Just occasionally we get some good news on climate change issues. The Financial Times published a full-page article near the end of the week on the increasing competitiveness of solar versus fossil fuels (free registration with the FT gives access to the article). In short, solar panels have come down their cost curves so quickly that they have reached the point where the economics stack up without government subsidies.
Much more discouraging is to see PM David Cameron throw his weight behind UK-based fracking in The Telegraph today. A major argument of the pro-fracking lobby is that shale gas CO2 emissions are far lower than those of coal. Accordingly, the substitution of shale gas for coal in electricity generation should allow natural gas to act as a bridge fuel that buys us time until renewable or nuclear technology matures. Unfortunately, the methane leaks associated with fracking make this assertion highly contentious. See, for example, here.
And Tom Murphy on his excellent “Do the Math” blog sets out in considerable wonkish detail why electric cars still need to get much further down their cost curves before they can compete with internal combustion engine rivals without a swathe of subsidies. Tom (as with myself and my Prius) has still opted for an electric, with the ethical consideration tipping the balance. However, given the strong psychological roots behind the average person’s climate change denial, hybrids and electrics will need to beat gasoline in a straight out financial fight before they can contribute significantly to CO2 reduction.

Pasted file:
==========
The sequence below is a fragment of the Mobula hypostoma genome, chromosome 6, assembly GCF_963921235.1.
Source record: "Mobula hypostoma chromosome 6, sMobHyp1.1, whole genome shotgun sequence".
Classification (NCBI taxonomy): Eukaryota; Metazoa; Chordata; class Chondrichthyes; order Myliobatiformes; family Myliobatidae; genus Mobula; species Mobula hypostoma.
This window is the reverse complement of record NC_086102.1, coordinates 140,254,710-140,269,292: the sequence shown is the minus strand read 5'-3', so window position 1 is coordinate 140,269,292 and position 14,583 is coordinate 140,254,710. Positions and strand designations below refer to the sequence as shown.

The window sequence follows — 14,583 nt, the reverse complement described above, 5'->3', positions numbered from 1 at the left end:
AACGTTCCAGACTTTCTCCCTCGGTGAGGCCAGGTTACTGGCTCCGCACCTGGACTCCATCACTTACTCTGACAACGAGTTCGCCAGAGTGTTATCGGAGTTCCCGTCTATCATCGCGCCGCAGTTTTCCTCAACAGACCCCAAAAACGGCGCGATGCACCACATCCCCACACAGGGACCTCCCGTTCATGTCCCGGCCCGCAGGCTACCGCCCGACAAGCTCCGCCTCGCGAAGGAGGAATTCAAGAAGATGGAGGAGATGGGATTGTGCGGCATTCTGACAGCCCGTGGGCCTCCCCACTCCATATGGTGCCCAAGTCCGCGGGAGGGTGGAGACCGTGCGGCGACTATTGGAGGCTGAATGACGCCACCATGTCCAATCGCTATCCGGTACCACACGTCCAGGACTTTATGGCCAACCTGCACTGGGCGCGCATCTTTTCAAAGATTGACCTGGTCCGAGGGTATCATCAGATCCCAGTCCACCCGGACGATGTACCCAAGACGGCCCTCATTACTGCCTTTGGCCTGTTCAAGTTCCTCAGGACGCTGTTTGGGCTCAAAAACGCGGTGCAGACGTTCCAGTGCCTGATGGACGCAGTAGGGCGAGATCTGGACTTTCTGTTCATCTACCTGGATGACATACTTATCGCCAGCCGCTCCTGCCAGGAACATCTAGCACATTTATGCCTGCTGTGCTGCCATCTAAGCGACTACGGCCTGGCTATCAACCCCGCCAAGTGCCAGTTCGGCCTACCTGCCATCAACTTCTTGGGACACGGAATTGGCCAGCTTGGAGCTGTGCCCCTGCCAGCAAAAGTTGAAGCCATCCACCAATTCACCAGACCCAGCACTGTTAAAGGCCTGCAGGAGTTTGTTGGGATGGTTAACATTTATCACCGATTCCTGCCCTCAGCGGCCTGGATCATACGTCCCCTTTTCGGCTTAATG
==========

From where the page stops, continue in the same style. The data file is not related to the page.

In 2000, the political scientist Robert Putnam came out with a landmark book called “Bowling Alone“. The book claimed that the atomisation of American life was destroying civil society. In The New York Times this week, Putnam has a beautifully written op-ed piece chronicling the decline of his home town Port Clinton, Ohio. The article tackles all those themes that have made the achievement of ‘the American Dream’ so much harder in recent decades.
Putnam’s piece was published as part of an NYT series of articles called “The Great Divide”, which is moderated by Nobel prize winner (economics) Joseph Stiglitz. There is some great writing within this series, much of which touches upon my preoccupation with a possible end to economic growth.